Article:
See data table below with 95% confidence intervals.Smoking prevalence appeared to increase sharply with age, ranging from 0.3% of grade 7 students to 14.4% of 19-year-olds (Figure 8.3).

As noted, data up to grade 9 is provided by CSTADS, and data from CTADS is used for older youth. There may be some overlap in coverage between grade 9 students and 15-year-olds. 

Among students in grades 7-9, the pattern of increasing use by grade was consistent over time (Figure 8.4). After a substantial drop between 1994 and 2002, prevalence remained fairly low, and appears to have decreased further in the most recent years.

Over time, smoking among youth aged 15-17 declined fairly steadily overall, although there was little change in the most recent waves (Figure 8.4). Among 18- and 19-year-olds, smoking also declined overall, but less consistently, and appears to have decreased in the most recent years. The relative difference between these groups has increased over this time: in 2017, smoking prevalence among 18- and 19-year-olds was more than double that of 15- to 17-year-olds.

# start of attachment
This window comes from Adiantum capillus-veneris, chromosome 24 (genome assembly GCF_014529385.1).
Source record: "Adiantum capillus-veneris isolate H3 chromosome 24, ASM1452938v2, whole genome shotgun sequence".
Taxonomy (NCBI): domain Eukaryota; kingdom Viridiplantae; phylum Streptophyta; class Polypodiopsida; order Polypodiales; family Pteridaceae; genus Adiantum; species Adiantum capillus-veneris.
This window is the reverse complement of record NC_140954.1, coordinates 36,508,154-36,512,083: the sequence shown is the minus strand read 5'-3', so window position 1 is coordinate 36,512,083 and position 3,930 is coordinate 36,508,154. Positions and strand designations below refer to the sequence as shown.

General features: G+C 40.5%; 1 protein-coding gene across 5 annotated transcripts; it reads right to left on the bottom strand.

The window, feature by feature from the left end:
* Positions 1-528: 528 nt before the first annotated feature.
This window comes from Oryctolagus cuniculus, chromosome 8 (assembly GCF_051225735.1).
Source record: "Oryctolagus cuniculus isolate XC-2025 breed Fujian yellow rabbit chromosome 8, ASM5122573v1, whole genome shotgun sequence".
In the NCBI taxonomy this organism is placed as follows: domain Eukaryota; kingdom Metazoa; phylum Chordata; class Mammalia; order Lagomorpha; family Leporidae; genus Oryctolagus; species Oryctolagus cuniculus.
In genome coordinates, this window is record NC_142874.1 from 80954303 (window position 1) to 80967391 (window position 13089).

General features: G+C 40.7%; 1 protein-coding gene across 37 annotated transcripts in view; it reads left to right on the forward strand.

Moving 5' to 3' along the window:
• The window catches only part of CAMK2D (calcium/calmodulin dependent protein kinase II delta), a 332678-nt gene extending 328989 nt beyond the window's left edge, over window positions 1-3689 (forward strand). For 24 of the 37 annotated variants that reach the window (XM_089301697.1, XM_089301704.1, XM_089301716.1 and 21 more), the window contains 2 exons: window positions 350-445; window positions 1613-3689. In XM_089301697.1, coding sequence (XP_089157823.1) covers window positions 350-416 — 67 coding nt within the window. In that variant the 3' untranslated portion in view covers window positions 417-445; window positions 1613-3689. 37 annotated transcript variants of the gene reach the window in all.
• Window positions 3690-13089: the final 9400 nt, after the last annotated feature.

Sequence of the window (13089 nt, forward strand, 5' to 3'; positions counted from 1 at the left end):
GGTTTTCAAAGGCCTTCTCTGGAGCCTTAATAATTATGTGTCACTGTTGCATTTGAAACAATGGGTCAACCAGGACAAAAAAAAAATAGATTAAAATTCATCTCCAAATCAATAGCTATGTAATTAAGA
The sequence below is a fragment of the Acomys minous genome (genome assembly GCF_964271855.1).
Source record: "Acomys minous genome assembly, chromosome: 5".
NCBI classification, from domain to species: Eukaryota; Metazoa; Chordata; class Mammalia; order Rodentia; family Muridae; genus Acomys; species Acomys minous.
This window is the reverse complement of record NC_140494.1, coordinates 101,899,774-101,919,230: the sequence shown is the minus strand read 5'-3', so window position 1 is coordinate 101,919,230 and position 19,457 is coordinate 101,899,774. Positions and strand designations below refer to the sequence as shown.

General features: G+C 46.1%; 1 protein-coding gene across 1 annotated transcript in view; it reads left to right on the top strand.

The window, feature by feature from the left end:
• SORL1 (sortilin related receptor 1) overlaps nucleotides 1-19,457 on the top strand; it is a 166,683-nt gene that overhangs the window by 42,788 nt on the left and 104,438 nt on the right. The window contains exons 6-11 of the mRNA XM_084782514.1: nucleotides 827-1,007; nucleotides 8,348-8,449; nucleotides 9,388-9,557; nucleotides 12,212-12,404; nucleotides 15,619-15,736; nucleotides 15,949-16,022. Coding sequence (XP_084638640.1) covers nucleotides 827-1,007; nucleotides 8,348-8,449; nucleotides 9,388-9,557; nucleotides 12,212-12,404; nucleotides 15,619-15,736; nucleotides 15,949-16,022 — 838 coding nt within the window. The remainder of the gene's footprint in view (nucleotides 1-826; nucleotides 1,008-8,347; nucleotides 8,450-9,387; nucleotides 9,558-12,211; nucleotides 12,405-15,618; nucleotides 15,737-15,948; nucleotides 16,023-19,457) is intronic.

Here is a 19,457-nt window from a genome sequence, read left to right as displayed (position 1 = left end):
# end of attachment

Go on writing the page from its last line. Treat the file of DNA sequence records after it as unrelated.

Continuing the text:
See data table below with 95% confidence intervals.